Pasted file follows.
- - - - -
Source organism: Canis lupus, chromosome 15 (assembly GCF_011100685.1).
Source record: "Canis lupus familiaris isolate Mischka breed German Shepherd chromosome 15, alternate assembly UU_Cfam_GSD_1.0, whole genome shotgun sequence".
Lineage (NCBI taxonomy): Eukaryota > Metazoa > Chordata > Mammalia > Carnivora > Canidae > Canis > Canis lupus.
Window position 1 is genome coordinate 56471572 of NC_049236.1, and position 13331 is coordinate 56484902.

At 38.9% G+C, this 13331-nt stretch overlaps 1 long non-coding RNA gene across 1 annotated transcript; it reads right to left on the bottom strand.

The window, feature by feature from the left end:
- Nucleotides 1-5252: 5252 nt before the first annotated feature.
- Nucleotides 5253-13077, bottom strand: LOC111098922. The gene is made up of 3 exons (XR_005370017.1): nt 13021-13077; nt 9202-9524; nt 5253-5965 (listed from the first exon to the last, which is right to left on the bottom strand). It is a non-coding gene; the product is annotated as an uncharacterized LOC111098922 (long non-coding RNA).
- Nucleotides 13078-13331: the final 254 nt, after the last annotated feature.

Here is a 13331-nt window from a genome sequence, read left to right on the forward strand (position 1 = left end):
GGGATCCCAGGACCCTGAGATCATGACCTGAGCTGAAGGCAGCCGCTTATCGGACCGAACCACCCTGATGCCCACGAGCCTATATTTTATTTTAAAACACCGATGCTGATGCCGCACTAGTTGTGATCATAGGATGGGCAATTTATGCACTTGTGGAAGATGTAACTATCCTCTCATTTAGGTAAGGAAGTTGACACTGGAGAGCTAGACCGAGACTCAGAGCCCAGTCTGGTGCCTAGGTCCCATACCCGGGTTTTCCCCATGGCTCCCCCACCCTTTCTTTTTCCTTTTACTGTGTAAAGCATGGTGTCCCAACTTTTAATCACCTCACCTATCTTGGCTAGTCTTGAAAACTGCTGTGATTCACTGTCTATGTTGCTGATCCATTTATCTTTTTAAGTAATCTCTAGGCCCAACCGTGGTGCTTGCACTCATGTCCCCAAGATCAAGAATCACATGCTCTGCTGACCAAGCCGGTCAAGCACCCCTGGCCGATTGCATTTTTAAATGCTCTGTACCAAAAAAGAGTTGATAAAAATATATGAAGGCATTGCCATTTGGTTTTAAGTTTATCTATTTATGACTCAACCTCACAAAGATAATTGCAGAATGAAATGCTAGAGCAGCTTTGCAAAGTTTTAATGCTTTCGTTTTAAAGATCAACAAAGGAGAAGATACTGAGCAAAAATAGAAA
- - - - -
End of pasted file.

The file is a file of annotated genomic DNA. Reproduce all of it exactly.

Source organism: Canis lupus, chromosome 15 (assembly GCF_011100685.1).
Source record: "Canis lupus familiaris isolate Mischka breed German Shepherd chromosome 15, alternate assembly UU_Cfam_GSD_1.0, whole genome shotgun sequence".
Lineage (NCBI taxonomy): Eukaryota > Metazoa > Chordata > Mammalia > Carnivora > Canidae > Canis > Canis lupus.
Window position 1 is genome coordinate 56471572 of NC_049236.1, and position 13331 is coordinate 56484902.

At 38.9% G+C, this 13331-nt stretch overlaps 1 long non-coding RNA gene across 1 annotated transcript; it reads right to left on the bottom strand.

The window, feature by feature from the left end:
- Nucleotides 1-5252: 5252 nt before the first annotated feature.
- Nucleotides 5253-13077, bottom strand: LOC111098922. The gene is made up of 3 exons (XR_005370017.1): nt 13021-13077; nt 9202-9524; nt 5253-5965 (listed from the first exon to the last, which is right to left on the bottom strand). It is a non-coding gene; the product is annotated as an uncharacterized LOC111098922 (long non-coding RNA).
- Nucleotides 13078-13331: the final 254 nt, after the last annotated feature.

Here is a 13331-nt window from a genome sequence, read left to right on the forward strand (position 1 = left end):
GGGATCCCAGGACCCTGAGATCATGACCTGAGCTGAAGGCAGCCGCTTATCGGACCGAACCACCCTGATGCCCACGAGCCTATATTTTATTTTAAAACACCGATGCTGATGCCGCACTAGTTGTGATCATAGGATGGGCAATTTATGCACTTGTGGAAGATGTAACTATCCTCTCATTTAGGTAAGGAAGTTGACACTGGAGAGCTAGACCGAGACTCAGAGCCCAGTCTGGTGCCTAGGTCCCATACCCGGGTTTTCCCCATGGCTCCCCCACCCTTTCTTTTTCCTTTTACTGTGTAAAGCATGGTGTCCCAACTTTTAATCACCTCACCTATCTTGGCTAGTCTTGAAAACTGCTGTGATTCACTGTCTATGTTGCTGATCCATTTATCTTTTTAAGTAATCTCTAGGCCCAACCGTGGTGCTTGCACTCATGTCCCCAAGATCAAGAATCACATGCTCTGCTGACCAAGCCGGTCAAGCACCCCTGGCCGATTGCATTTTTAAATGCTCTGTACCAAAAAAGAGTTGATAAAAATATATGAAGGCATTGCCATTTGGTTTTAAGTTTATCTATTTATGACTCAACCTCACAAAGATAATTGCAGAATGAAATGCTAGAGCAGCTTTGCAAAGTTTTAATGCTTTCGTTTTAAAGATCAACAAAGGAGAAGATACTGAGCAAAAATAGAAA